Last night’s sunset in South County was beautiful and terrible at the same time.

I’m headed to Tampa (which is on the west coast of Florida, on the Gulf, as a reference for those with a California sense of geography) first thing tomorrow morning for a conference. All eyes are on Tropical Storm Rita which could churn things up in the Gulf over the next few days and into the weekend.

Thunder, thunder, thunder

It was even loud enough to set off a few car alarms in my neighborhood.

It be Storm Watch 2005 again

For ye who be stuck in a cavern, with no view o’ t’ sky or t’ ground under it, it be rainin’. There be also lightnin’ and thunder. Probably just t’ Flyin’ Spaghetti Monster signalin’ t’ us faithful t’ celebrate on this greatest o’ all days.

If we want t’ get our normal weather patterns aft I think we will need more pirates so we can stop global warmin’.

Stop teasing me

First you say it

Oktoberfest

There

A Tunnel Runs Through It

When I opened up this mornings copy of the LA Times, the front page had a ‘Boring’ (get it?) article on three tunnel projects which have been proposed to ease traffic flows in the Southern California region. Among the projects listed was the proposed connecting tunnel between Riverside and Orange Counties. If these projects ever see the light of day they will be the largest American transportation projects since the ‘Big Dig’ in Boston.

graphic-3tunnel.gif
Engineering projects have always amazed me. On my first trip to Europe I paid a premium above my euro rail pass just so I could ride the Chunnel train from Waterloo to Guard de Nord. That was an amazing experience, especially when you consider that I was reading the book “Band of Brothers” in the dinning car underneath the British channel. When I worked in Boston my commute took me through the Big Dig on a daily basis. As you approach the tunnel system into the city you immediately see all of the air conditioning plants that were built to keep fresh air in the system. As with both of these projects they did have their fair share of disasters, a fire on a truck car shut down the Chunnel and leaks occasionally occur in the big dig tunnels.

Returning to the proposed tunnel in Orange County, this tunnel will be built under the Cleveland National Forest and connect the inland empire with the coastal communities of Orange County. In the proposed design for the tunnel, it calls for one main double decker tunnel design with freight traffic and a light rail commuter system going in opposite directions in a corresponding tunnel. The main tunnel would be a bi-tunnel design for commuter traffic similar to the 31-mile long Chunnel tunnel. According to the TriTunnel Express the tunnel would start in Riverside County at Caljaco Road and I-15 and end at the 241-133 interchange in Irvine.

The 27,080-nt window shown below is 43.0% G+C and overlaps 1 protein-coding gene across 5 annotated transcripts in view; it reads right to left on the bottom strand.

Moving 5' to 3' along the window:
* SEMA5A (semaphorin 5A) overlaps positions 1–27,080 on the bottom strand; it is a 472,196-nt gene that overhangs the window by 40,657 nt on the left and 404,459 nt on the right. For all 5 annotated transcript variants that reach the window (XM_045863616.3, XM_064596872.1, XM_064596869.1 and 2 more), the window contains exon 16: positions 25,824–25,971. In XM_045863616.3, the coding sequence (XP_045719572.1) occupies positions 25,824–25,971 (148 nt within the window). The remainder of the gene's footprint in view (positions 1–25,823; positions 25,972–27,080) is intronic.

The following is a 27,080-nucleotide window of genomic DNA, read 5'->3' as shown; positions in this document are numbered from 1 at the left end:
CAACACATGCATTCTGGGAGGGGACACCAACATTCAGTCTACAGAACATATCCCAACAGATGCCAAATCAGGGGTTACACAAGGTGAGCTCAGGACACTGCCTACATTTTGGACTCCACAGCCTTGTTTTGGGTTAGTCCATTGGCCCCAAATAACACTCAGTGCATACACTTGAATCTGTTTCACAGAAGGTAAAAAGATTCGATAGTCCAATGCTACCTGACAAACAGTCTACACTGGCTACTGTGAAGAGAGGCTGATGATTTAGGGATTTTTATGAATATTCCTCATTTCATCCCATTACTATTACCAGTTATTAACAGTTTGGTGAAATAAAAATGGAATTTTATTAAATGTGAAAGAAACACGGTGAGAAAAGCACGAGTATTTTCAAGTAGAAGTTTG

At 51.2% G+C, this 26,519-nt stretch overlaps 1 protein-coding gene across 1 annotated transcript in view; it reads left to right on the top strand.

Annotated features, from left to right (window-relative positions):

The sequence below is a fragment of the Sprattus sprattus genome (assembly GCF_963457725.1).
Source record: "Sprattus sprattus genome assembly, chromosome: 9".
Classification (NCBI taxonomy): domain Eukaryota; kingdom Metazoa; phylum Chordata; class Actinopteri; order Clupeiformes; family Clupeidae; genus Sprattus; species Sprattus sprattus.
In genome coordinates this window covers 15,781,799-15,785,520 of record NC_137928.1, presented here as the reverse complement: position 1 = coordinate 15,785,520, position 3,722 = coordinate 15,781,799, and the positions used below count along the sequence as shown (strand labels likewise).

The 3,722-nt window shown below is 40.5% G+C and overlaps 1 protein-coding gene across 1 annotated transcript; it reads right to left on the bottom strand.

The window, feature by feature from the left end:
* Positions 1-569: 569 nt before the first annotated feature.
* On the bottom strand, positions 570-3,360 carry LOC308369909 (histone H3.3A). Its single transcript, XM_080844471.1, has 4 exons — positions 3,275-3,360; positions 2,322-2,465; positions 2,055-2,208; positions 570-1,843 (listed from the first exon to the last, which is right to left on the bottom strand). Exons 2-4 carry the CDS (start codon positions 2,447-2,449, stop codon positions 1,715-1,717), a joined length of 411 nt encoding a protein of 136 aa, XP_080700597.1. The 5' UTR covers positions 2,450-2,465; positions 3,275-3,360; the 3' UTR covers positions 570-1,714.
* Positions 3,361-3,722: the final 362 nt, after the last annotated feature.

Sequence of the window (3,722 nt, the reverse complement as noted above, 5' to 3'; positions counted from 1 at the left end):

With workers living in affordable housing in Riverside but the jobs in Orange County the traffic problem will only get worse. Any construction project, be it a tunnel or a new freeway will only serve as temporary solutions to this constant transportation problem. Living next to the 91 I’ve learned to avoid it at all cost in the morning and any time after four in the afternoon, and don’t even get me started on the 91 express lanes as they are just as congested in the afternoons. Even the 241 toll road is starting to see some of the congestion of its freeway counterparts.
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Orange County Museum of Art

Over at Art.blogging.la (the art spin off of the LA Metroblog) they have linked to the Orange County Museum of Art’s benefit auction.

The event is on September 29th.

So if you have a couple thousand lying around and you like to live the philanthropic high life check out the catalog and give generously.

Thanks to art.blogging.la for linking to the auction.